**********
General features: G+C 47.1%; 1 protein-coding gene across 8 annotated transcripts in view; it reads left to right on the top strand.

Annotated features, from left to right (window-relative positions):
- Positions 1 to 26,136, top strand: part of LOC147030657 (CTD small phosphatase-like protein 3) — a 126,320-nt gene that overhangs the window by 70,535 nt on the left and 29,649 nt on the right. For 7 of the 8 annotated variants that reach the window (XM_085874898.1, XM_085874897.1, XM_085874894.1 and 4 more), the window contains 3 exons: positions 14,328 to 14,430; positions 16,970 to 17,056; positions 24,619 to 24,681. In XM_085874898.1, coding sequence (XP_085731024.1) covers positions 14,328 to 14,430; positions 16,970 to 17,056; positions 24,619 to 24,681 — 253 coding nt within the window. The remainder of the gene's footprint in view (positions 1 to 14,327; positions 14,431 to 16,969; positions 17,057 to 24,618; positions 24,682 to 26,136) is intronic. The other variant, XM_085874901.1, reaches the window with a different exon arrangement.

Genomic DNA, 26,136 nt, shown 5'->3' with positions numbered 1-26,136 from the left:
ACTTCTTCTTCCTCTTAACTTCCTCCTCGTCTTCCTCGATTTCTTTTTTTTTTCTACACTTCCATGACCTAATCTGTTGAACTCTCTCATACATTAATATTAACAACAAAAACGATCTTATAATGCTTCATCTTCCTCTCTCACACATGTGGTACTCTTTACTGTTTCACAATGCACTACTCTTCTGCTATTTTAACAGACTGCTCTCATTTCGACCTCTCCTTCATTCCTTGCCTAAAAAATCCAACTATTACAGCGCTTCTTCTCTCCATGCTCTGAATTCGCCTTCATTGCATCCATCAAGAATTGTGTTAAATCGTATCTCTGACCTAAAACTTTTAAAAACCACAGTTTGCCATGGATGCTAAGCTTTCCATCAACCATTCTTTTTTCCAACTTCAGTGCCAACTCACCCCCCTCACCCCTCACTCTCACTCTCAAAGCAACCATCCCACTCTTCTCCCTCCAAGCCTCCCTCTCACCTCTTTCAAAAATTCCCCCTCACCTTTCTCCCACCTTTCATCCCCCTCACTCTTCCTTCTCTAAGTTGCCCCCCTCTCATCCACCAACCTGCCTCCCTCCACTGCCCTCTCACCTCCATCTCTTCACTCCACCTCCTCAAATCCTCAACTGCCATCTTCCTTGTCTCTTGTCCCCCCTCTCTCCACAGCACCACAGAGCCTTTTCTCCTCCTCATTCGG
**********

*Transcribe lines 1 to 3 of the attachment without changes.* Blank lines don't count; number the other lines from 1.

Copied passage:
General features: G+C 47.1%; 1 protein-coding gene across 8 annotated transcripts in view; it reads left to right on the top strand.

Annotated features, from left to right (window-relative positions):
- Positions 1 to 26,136, top strand: part of LOC147030657 (CTD small phosphatase-like protein 3) — a 126,320-nt gene that overhangs the window by 70,535 nt on the left and 29,649 nt on the right. For 7 of the 8 annotated variants that reach the window (XM_085874898.1, XM_085874897.1, XM_085874894.1 and 4 more), the window contains 3 exons: positions 14,328 to 14,430; positions 16,970 to 17,056; positions 24,619 to 24,681. In XM_085874898.1, coding sequence (XP_085731024.1) covers positions 14,328 to 14,430; positions 16,970 to 17,056; positions 24,619 to 24,681 — 253 coding nt within the window. The remainder of the gene's footprint in view (positions 1 to 14,327; positions 14,431 to 16,969; positions 17,057 to 24,618; positions 24,682 to 26,136) is intronic. The other variant, XM_085874901.1, reaches the window with a different exon arrangement.